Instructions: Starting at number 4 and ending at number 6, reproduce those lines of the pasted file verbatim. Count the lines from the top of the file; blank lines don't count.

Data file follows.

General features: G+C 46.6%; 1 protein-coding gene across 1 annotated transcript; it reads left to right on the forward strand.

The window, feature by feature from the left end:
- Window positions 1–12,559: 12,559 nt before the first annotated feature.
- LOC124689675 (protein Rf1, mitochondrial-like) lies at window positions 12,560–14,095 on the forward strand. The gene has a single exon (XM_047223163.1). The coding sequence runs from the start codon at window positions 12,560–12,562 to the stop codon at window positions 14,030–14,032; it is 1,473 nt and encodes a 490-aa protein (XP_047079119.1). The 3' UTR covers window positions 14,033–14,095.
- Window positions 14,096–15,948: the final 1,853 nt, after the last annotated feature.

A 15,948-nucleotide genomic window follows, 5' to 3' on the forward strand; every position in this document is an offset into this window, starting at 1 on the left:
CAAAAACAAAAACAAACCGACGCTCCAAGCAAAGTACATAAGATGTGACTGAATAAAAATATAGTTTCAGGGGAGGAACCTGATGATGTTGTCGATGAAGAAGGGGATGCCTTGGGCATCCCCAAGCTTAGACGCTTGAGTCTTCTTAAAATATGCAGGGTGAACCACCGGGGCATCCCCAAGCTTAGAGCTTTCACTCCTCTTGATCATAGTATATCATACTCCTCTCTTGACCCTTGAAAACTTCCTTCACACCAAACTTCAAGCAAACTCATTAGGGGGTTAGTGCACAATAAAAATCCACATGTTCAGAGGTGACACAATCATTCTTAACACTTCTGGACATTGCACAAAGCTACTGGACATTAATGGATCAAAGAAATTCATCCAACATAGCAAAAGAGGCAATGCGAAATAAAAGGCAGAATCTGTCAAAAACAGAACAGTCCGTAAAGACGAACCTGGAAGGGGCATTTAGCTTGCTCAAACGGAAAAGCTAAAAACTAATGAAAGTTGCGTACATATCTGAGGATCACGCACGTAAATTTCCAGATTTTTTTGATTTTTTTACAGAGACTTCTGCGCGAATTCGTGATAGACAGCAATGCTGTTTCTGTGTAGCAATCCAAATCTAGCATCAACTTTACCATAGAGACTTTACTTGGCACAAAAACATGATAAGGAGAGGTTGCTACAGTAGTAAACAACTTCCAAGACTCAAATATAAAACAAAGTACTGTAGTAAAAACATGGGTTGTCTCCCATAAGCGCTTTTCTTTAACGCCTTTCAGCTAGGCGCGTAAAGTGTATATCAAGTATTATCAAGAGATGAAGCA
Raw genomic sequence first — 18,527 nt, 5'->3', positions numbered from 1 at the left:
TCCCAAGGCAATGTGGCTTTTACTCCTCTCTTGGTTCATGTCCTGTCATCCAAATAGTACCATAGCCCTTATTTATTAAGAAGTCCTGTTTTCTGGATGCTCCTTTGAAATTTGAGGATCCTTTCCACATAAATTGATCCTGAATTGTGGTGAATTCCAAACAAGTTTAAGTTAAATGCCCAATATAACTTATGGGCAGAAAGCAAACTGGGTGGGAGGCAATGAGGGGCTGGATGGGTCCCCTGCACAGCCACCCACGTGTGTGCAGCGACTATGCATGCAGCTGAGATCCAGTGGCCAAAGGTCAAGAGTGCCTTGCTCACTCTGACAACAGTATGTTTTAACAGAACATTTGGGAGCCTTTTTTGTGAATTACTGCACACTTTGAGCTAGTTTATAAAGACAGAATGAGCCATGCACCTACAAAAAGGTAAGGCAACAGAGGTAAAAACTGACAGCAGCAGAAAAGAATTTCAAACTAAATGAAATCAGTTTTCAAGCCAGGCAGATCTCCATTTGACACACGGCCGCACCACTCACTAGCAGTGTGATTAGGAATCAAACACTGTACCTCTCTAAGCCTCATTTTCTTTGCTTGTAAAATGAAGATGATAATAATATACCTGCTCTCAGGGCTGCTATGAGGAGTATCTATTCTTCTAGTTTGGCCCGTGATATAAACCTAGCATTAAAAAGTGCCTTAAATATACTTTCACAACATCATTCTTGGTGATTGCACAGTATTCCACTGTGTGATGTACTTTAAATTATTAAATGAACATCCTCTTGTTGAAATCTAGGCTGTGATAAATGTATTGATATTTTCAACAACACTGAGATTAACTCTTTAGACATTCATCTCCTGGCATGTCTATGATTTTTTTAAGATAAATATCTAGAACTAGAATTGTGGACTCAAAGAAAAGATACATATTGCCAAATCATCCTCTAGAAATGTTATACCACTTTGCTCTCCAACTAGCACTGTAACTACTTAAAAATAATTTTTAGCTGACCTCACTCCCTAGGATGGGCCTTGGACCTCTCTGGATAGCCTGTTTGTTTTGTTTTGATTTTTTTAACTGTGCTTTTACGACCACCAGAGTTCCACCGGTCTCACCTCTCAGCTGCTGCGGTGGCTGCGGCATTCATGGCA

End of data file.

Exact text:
- LOC124689675 (protein Rf1, mitochondrial-like) lies at window positions 12,560–14,095 on the forward strand. The gene has a single exon (XM_047223163.1). The coding sequence runs from the start codon at window positions 12,560–12,562 to the stop codon at window positions 14,030–14,032; it is 1,473 nt and encodes a 490-aa protein (XP_047079119.1). The 3' UTR covers window positions 14,033–14,095.
- Window positions 14,096–15,948: the final 1,853 nt, after the last annotated feature.

A 15,948-nucleotide genomic window follows, 5' to 3' on the forward strand; every position in this document is an offset into this window, starting at 1 on the left: